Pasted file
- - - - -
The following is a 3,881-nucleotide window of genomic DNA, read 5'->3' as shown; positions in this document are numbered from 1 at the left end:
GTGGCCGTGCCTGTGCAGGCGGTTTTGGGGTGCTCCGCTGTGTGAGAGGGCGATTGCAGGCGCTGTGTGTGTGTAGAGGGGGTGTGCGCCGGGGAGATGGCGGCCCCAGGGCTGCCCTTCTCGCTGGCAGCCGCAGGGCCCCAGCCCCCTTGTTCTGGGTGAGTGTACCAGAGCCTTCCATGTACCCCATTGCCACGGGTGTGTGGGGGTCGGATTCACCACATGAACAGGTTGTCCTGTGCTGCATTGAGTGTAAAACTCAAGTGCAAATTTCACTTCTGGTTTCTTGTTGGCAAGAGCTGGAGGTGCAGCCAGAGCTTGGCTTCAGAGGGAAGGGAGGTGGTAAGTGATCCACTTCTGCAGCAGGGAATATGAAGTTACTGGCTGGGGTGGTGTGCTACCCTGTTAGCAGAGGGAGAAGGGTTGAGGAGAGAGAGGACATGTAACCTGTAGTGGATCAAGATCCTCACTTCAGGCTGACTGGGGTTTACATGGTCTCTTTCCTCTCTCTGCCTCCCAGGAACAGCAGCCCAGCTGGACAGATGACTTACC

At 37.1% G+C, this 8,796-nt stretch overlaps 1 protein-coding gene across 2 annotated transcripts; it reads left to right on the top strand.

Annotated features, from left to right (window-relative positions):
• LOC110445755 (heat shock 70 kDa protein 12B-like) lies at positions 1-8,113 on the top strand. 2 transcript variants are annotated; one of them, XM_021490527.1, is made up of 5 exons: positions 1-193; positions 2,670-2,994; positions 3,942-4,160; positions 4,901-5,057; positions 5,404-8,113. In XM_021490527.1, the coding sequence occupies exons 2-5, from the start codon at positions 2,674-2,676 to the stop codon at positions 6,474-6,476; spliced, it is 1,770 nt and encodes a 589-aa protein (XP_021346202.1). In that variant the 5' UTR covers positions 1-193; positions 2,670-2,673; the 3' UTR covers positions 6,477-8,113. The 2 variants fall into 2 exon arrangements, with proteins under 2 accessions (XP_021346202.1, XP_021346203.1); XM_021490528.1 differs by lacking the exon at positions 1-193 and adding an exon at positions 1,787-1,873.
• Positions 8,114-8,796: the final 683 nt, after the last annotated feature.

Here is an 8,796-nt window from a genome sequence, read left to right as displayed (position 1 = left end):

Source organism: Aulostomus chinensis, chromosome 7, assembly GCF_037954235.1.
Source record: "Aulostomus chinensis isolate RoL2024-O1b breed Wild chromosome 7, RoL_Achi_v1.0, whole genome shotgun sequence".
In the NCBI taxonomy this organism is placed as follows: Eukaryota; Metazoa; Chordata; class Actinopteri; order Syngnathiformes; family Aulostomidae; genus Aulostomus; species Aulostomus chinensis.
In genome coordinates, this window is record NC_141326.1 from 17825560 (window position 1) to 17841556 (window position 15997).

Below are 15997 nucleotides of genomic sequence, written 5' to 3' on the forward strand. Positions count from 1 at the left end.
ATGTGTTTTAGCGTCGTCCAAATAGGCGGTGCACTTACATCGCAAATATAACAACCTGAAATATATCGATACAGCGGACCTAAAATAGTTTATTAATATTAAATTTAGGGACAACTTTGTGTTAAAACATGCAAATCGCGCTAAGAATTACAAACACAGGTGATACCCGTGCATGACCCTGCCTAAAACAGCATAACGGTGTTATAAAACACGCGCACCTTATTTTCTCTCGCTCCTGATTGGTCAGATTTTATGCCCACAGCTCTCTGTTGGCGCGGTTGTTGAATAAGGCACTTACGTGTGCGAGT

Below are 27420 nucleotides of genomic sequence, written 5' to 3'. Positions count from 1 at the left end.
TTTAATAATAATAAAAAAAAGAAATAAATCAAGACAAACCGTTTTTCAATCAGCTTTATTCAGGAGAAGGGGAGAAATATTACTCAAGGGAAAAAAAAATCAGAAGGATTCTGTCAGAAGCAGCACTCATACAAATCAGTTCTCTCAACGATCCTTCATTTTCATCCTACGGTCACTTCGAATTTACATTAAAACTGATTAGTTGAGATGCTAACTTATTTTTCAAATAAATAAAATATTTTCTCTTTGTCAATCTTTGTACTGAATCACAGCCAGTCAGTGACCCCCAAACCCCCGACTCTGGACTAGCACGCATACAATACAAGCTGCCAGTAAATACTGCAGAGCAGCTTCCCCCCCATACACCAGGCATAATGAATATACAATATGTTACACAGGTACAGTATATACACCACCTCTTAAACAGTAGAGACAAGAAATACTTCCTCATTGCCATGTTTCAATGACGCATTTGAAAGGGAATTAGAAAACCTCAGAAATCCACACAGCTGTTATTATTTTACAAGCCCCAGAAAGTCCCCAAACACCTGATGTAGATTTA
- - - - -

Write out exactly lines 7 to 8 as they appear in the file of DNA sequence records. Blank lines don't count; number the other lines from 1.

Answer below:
Here is an 8,796-nt window from a genome sequence, read left to right as displayed (position 1 = left end):

Source organism: Aulostomus chinensis, chromosome 7, assembly GCF_037954235.1.